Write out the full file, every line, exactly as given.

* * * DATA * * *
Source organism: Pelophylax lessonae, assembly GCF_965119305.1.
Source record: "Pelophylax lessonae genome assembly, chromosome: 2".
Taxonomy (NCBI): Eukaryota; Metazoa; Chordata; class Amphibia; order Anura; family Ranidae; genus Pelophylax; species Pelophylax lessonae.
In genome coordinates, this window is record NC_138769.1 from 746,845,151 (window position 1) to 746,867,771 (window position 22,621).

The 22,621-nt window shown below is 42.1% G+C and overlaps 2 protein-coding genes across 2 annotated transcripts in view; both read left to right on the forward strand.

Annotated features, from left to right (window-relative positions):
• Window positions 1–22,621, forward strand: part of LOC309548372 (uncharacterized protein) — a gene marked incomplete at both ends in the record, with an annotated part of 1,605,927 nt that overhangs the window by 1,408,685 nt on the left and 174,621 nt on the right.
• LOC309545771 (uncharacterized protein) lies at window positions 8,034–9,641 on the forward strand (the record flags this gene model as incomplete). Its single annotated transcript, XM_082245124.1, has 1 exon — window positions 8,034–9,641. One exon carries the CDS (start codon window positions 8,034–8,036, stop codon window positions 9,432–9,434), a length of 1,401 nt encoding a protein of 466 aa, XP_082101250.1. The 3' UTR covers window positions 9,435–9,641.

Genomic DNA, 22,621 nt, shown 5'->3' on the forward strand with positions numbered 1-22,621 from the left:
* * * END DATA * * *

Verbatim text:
Source organism: Pelophylax lessonae, assembly GCF_965119305.1.
Source record: "Pelophylax lessonae genome assembly, chromosome: 2".
Taxonomy (NCBI): Eukaryota; Metazoa; Chordata; class Amphibia; order Anura; family Ranidae; genus Pelophylax; species Pelophylax lessonae.
In genome coordinates, this window is record NC_138769.1 from 746,845,151 (window position 1) to 746,867,771 (window position 22,621).

The 22,621-nt window shown below is 42.1% G+C and overlaps 2 protein-coding genes across 2 annotated transcripts in view; both read left to right on the forward strand.

Annotated features, from left to right (window-relative positions):
• Window positions 1–22,621, forward strand: part of LOC309548372 (uncharacterized protein) — a gene marked incomplete at both ends in the record, with an annotated part of 1,605,927 nt that overhangs the window by 1,408,685 nt on the left and 174,621 nt on the right.
• LOC309545771 (uncharacterized protein) lies at window positions 8,034–9,641 on the forward strand (the record flags this gene model as incomplete). Its single annotated transcript, XM_082245124.1, has 1 exon — window positions 8,034–9,641. One exon carries the CDS (start codon window positions 8,034–8,036, stop codon window positions 9,432–9,434), a length of 1,401 nt encoding a protein of 466 aa, XP_082101250.1. The 3' UTR covers window positions 9,435–9,641.

Genomic DNA, 22,621 nt, shown 5'->3' on the forward strand with positions numbered 1-22,621 from the left: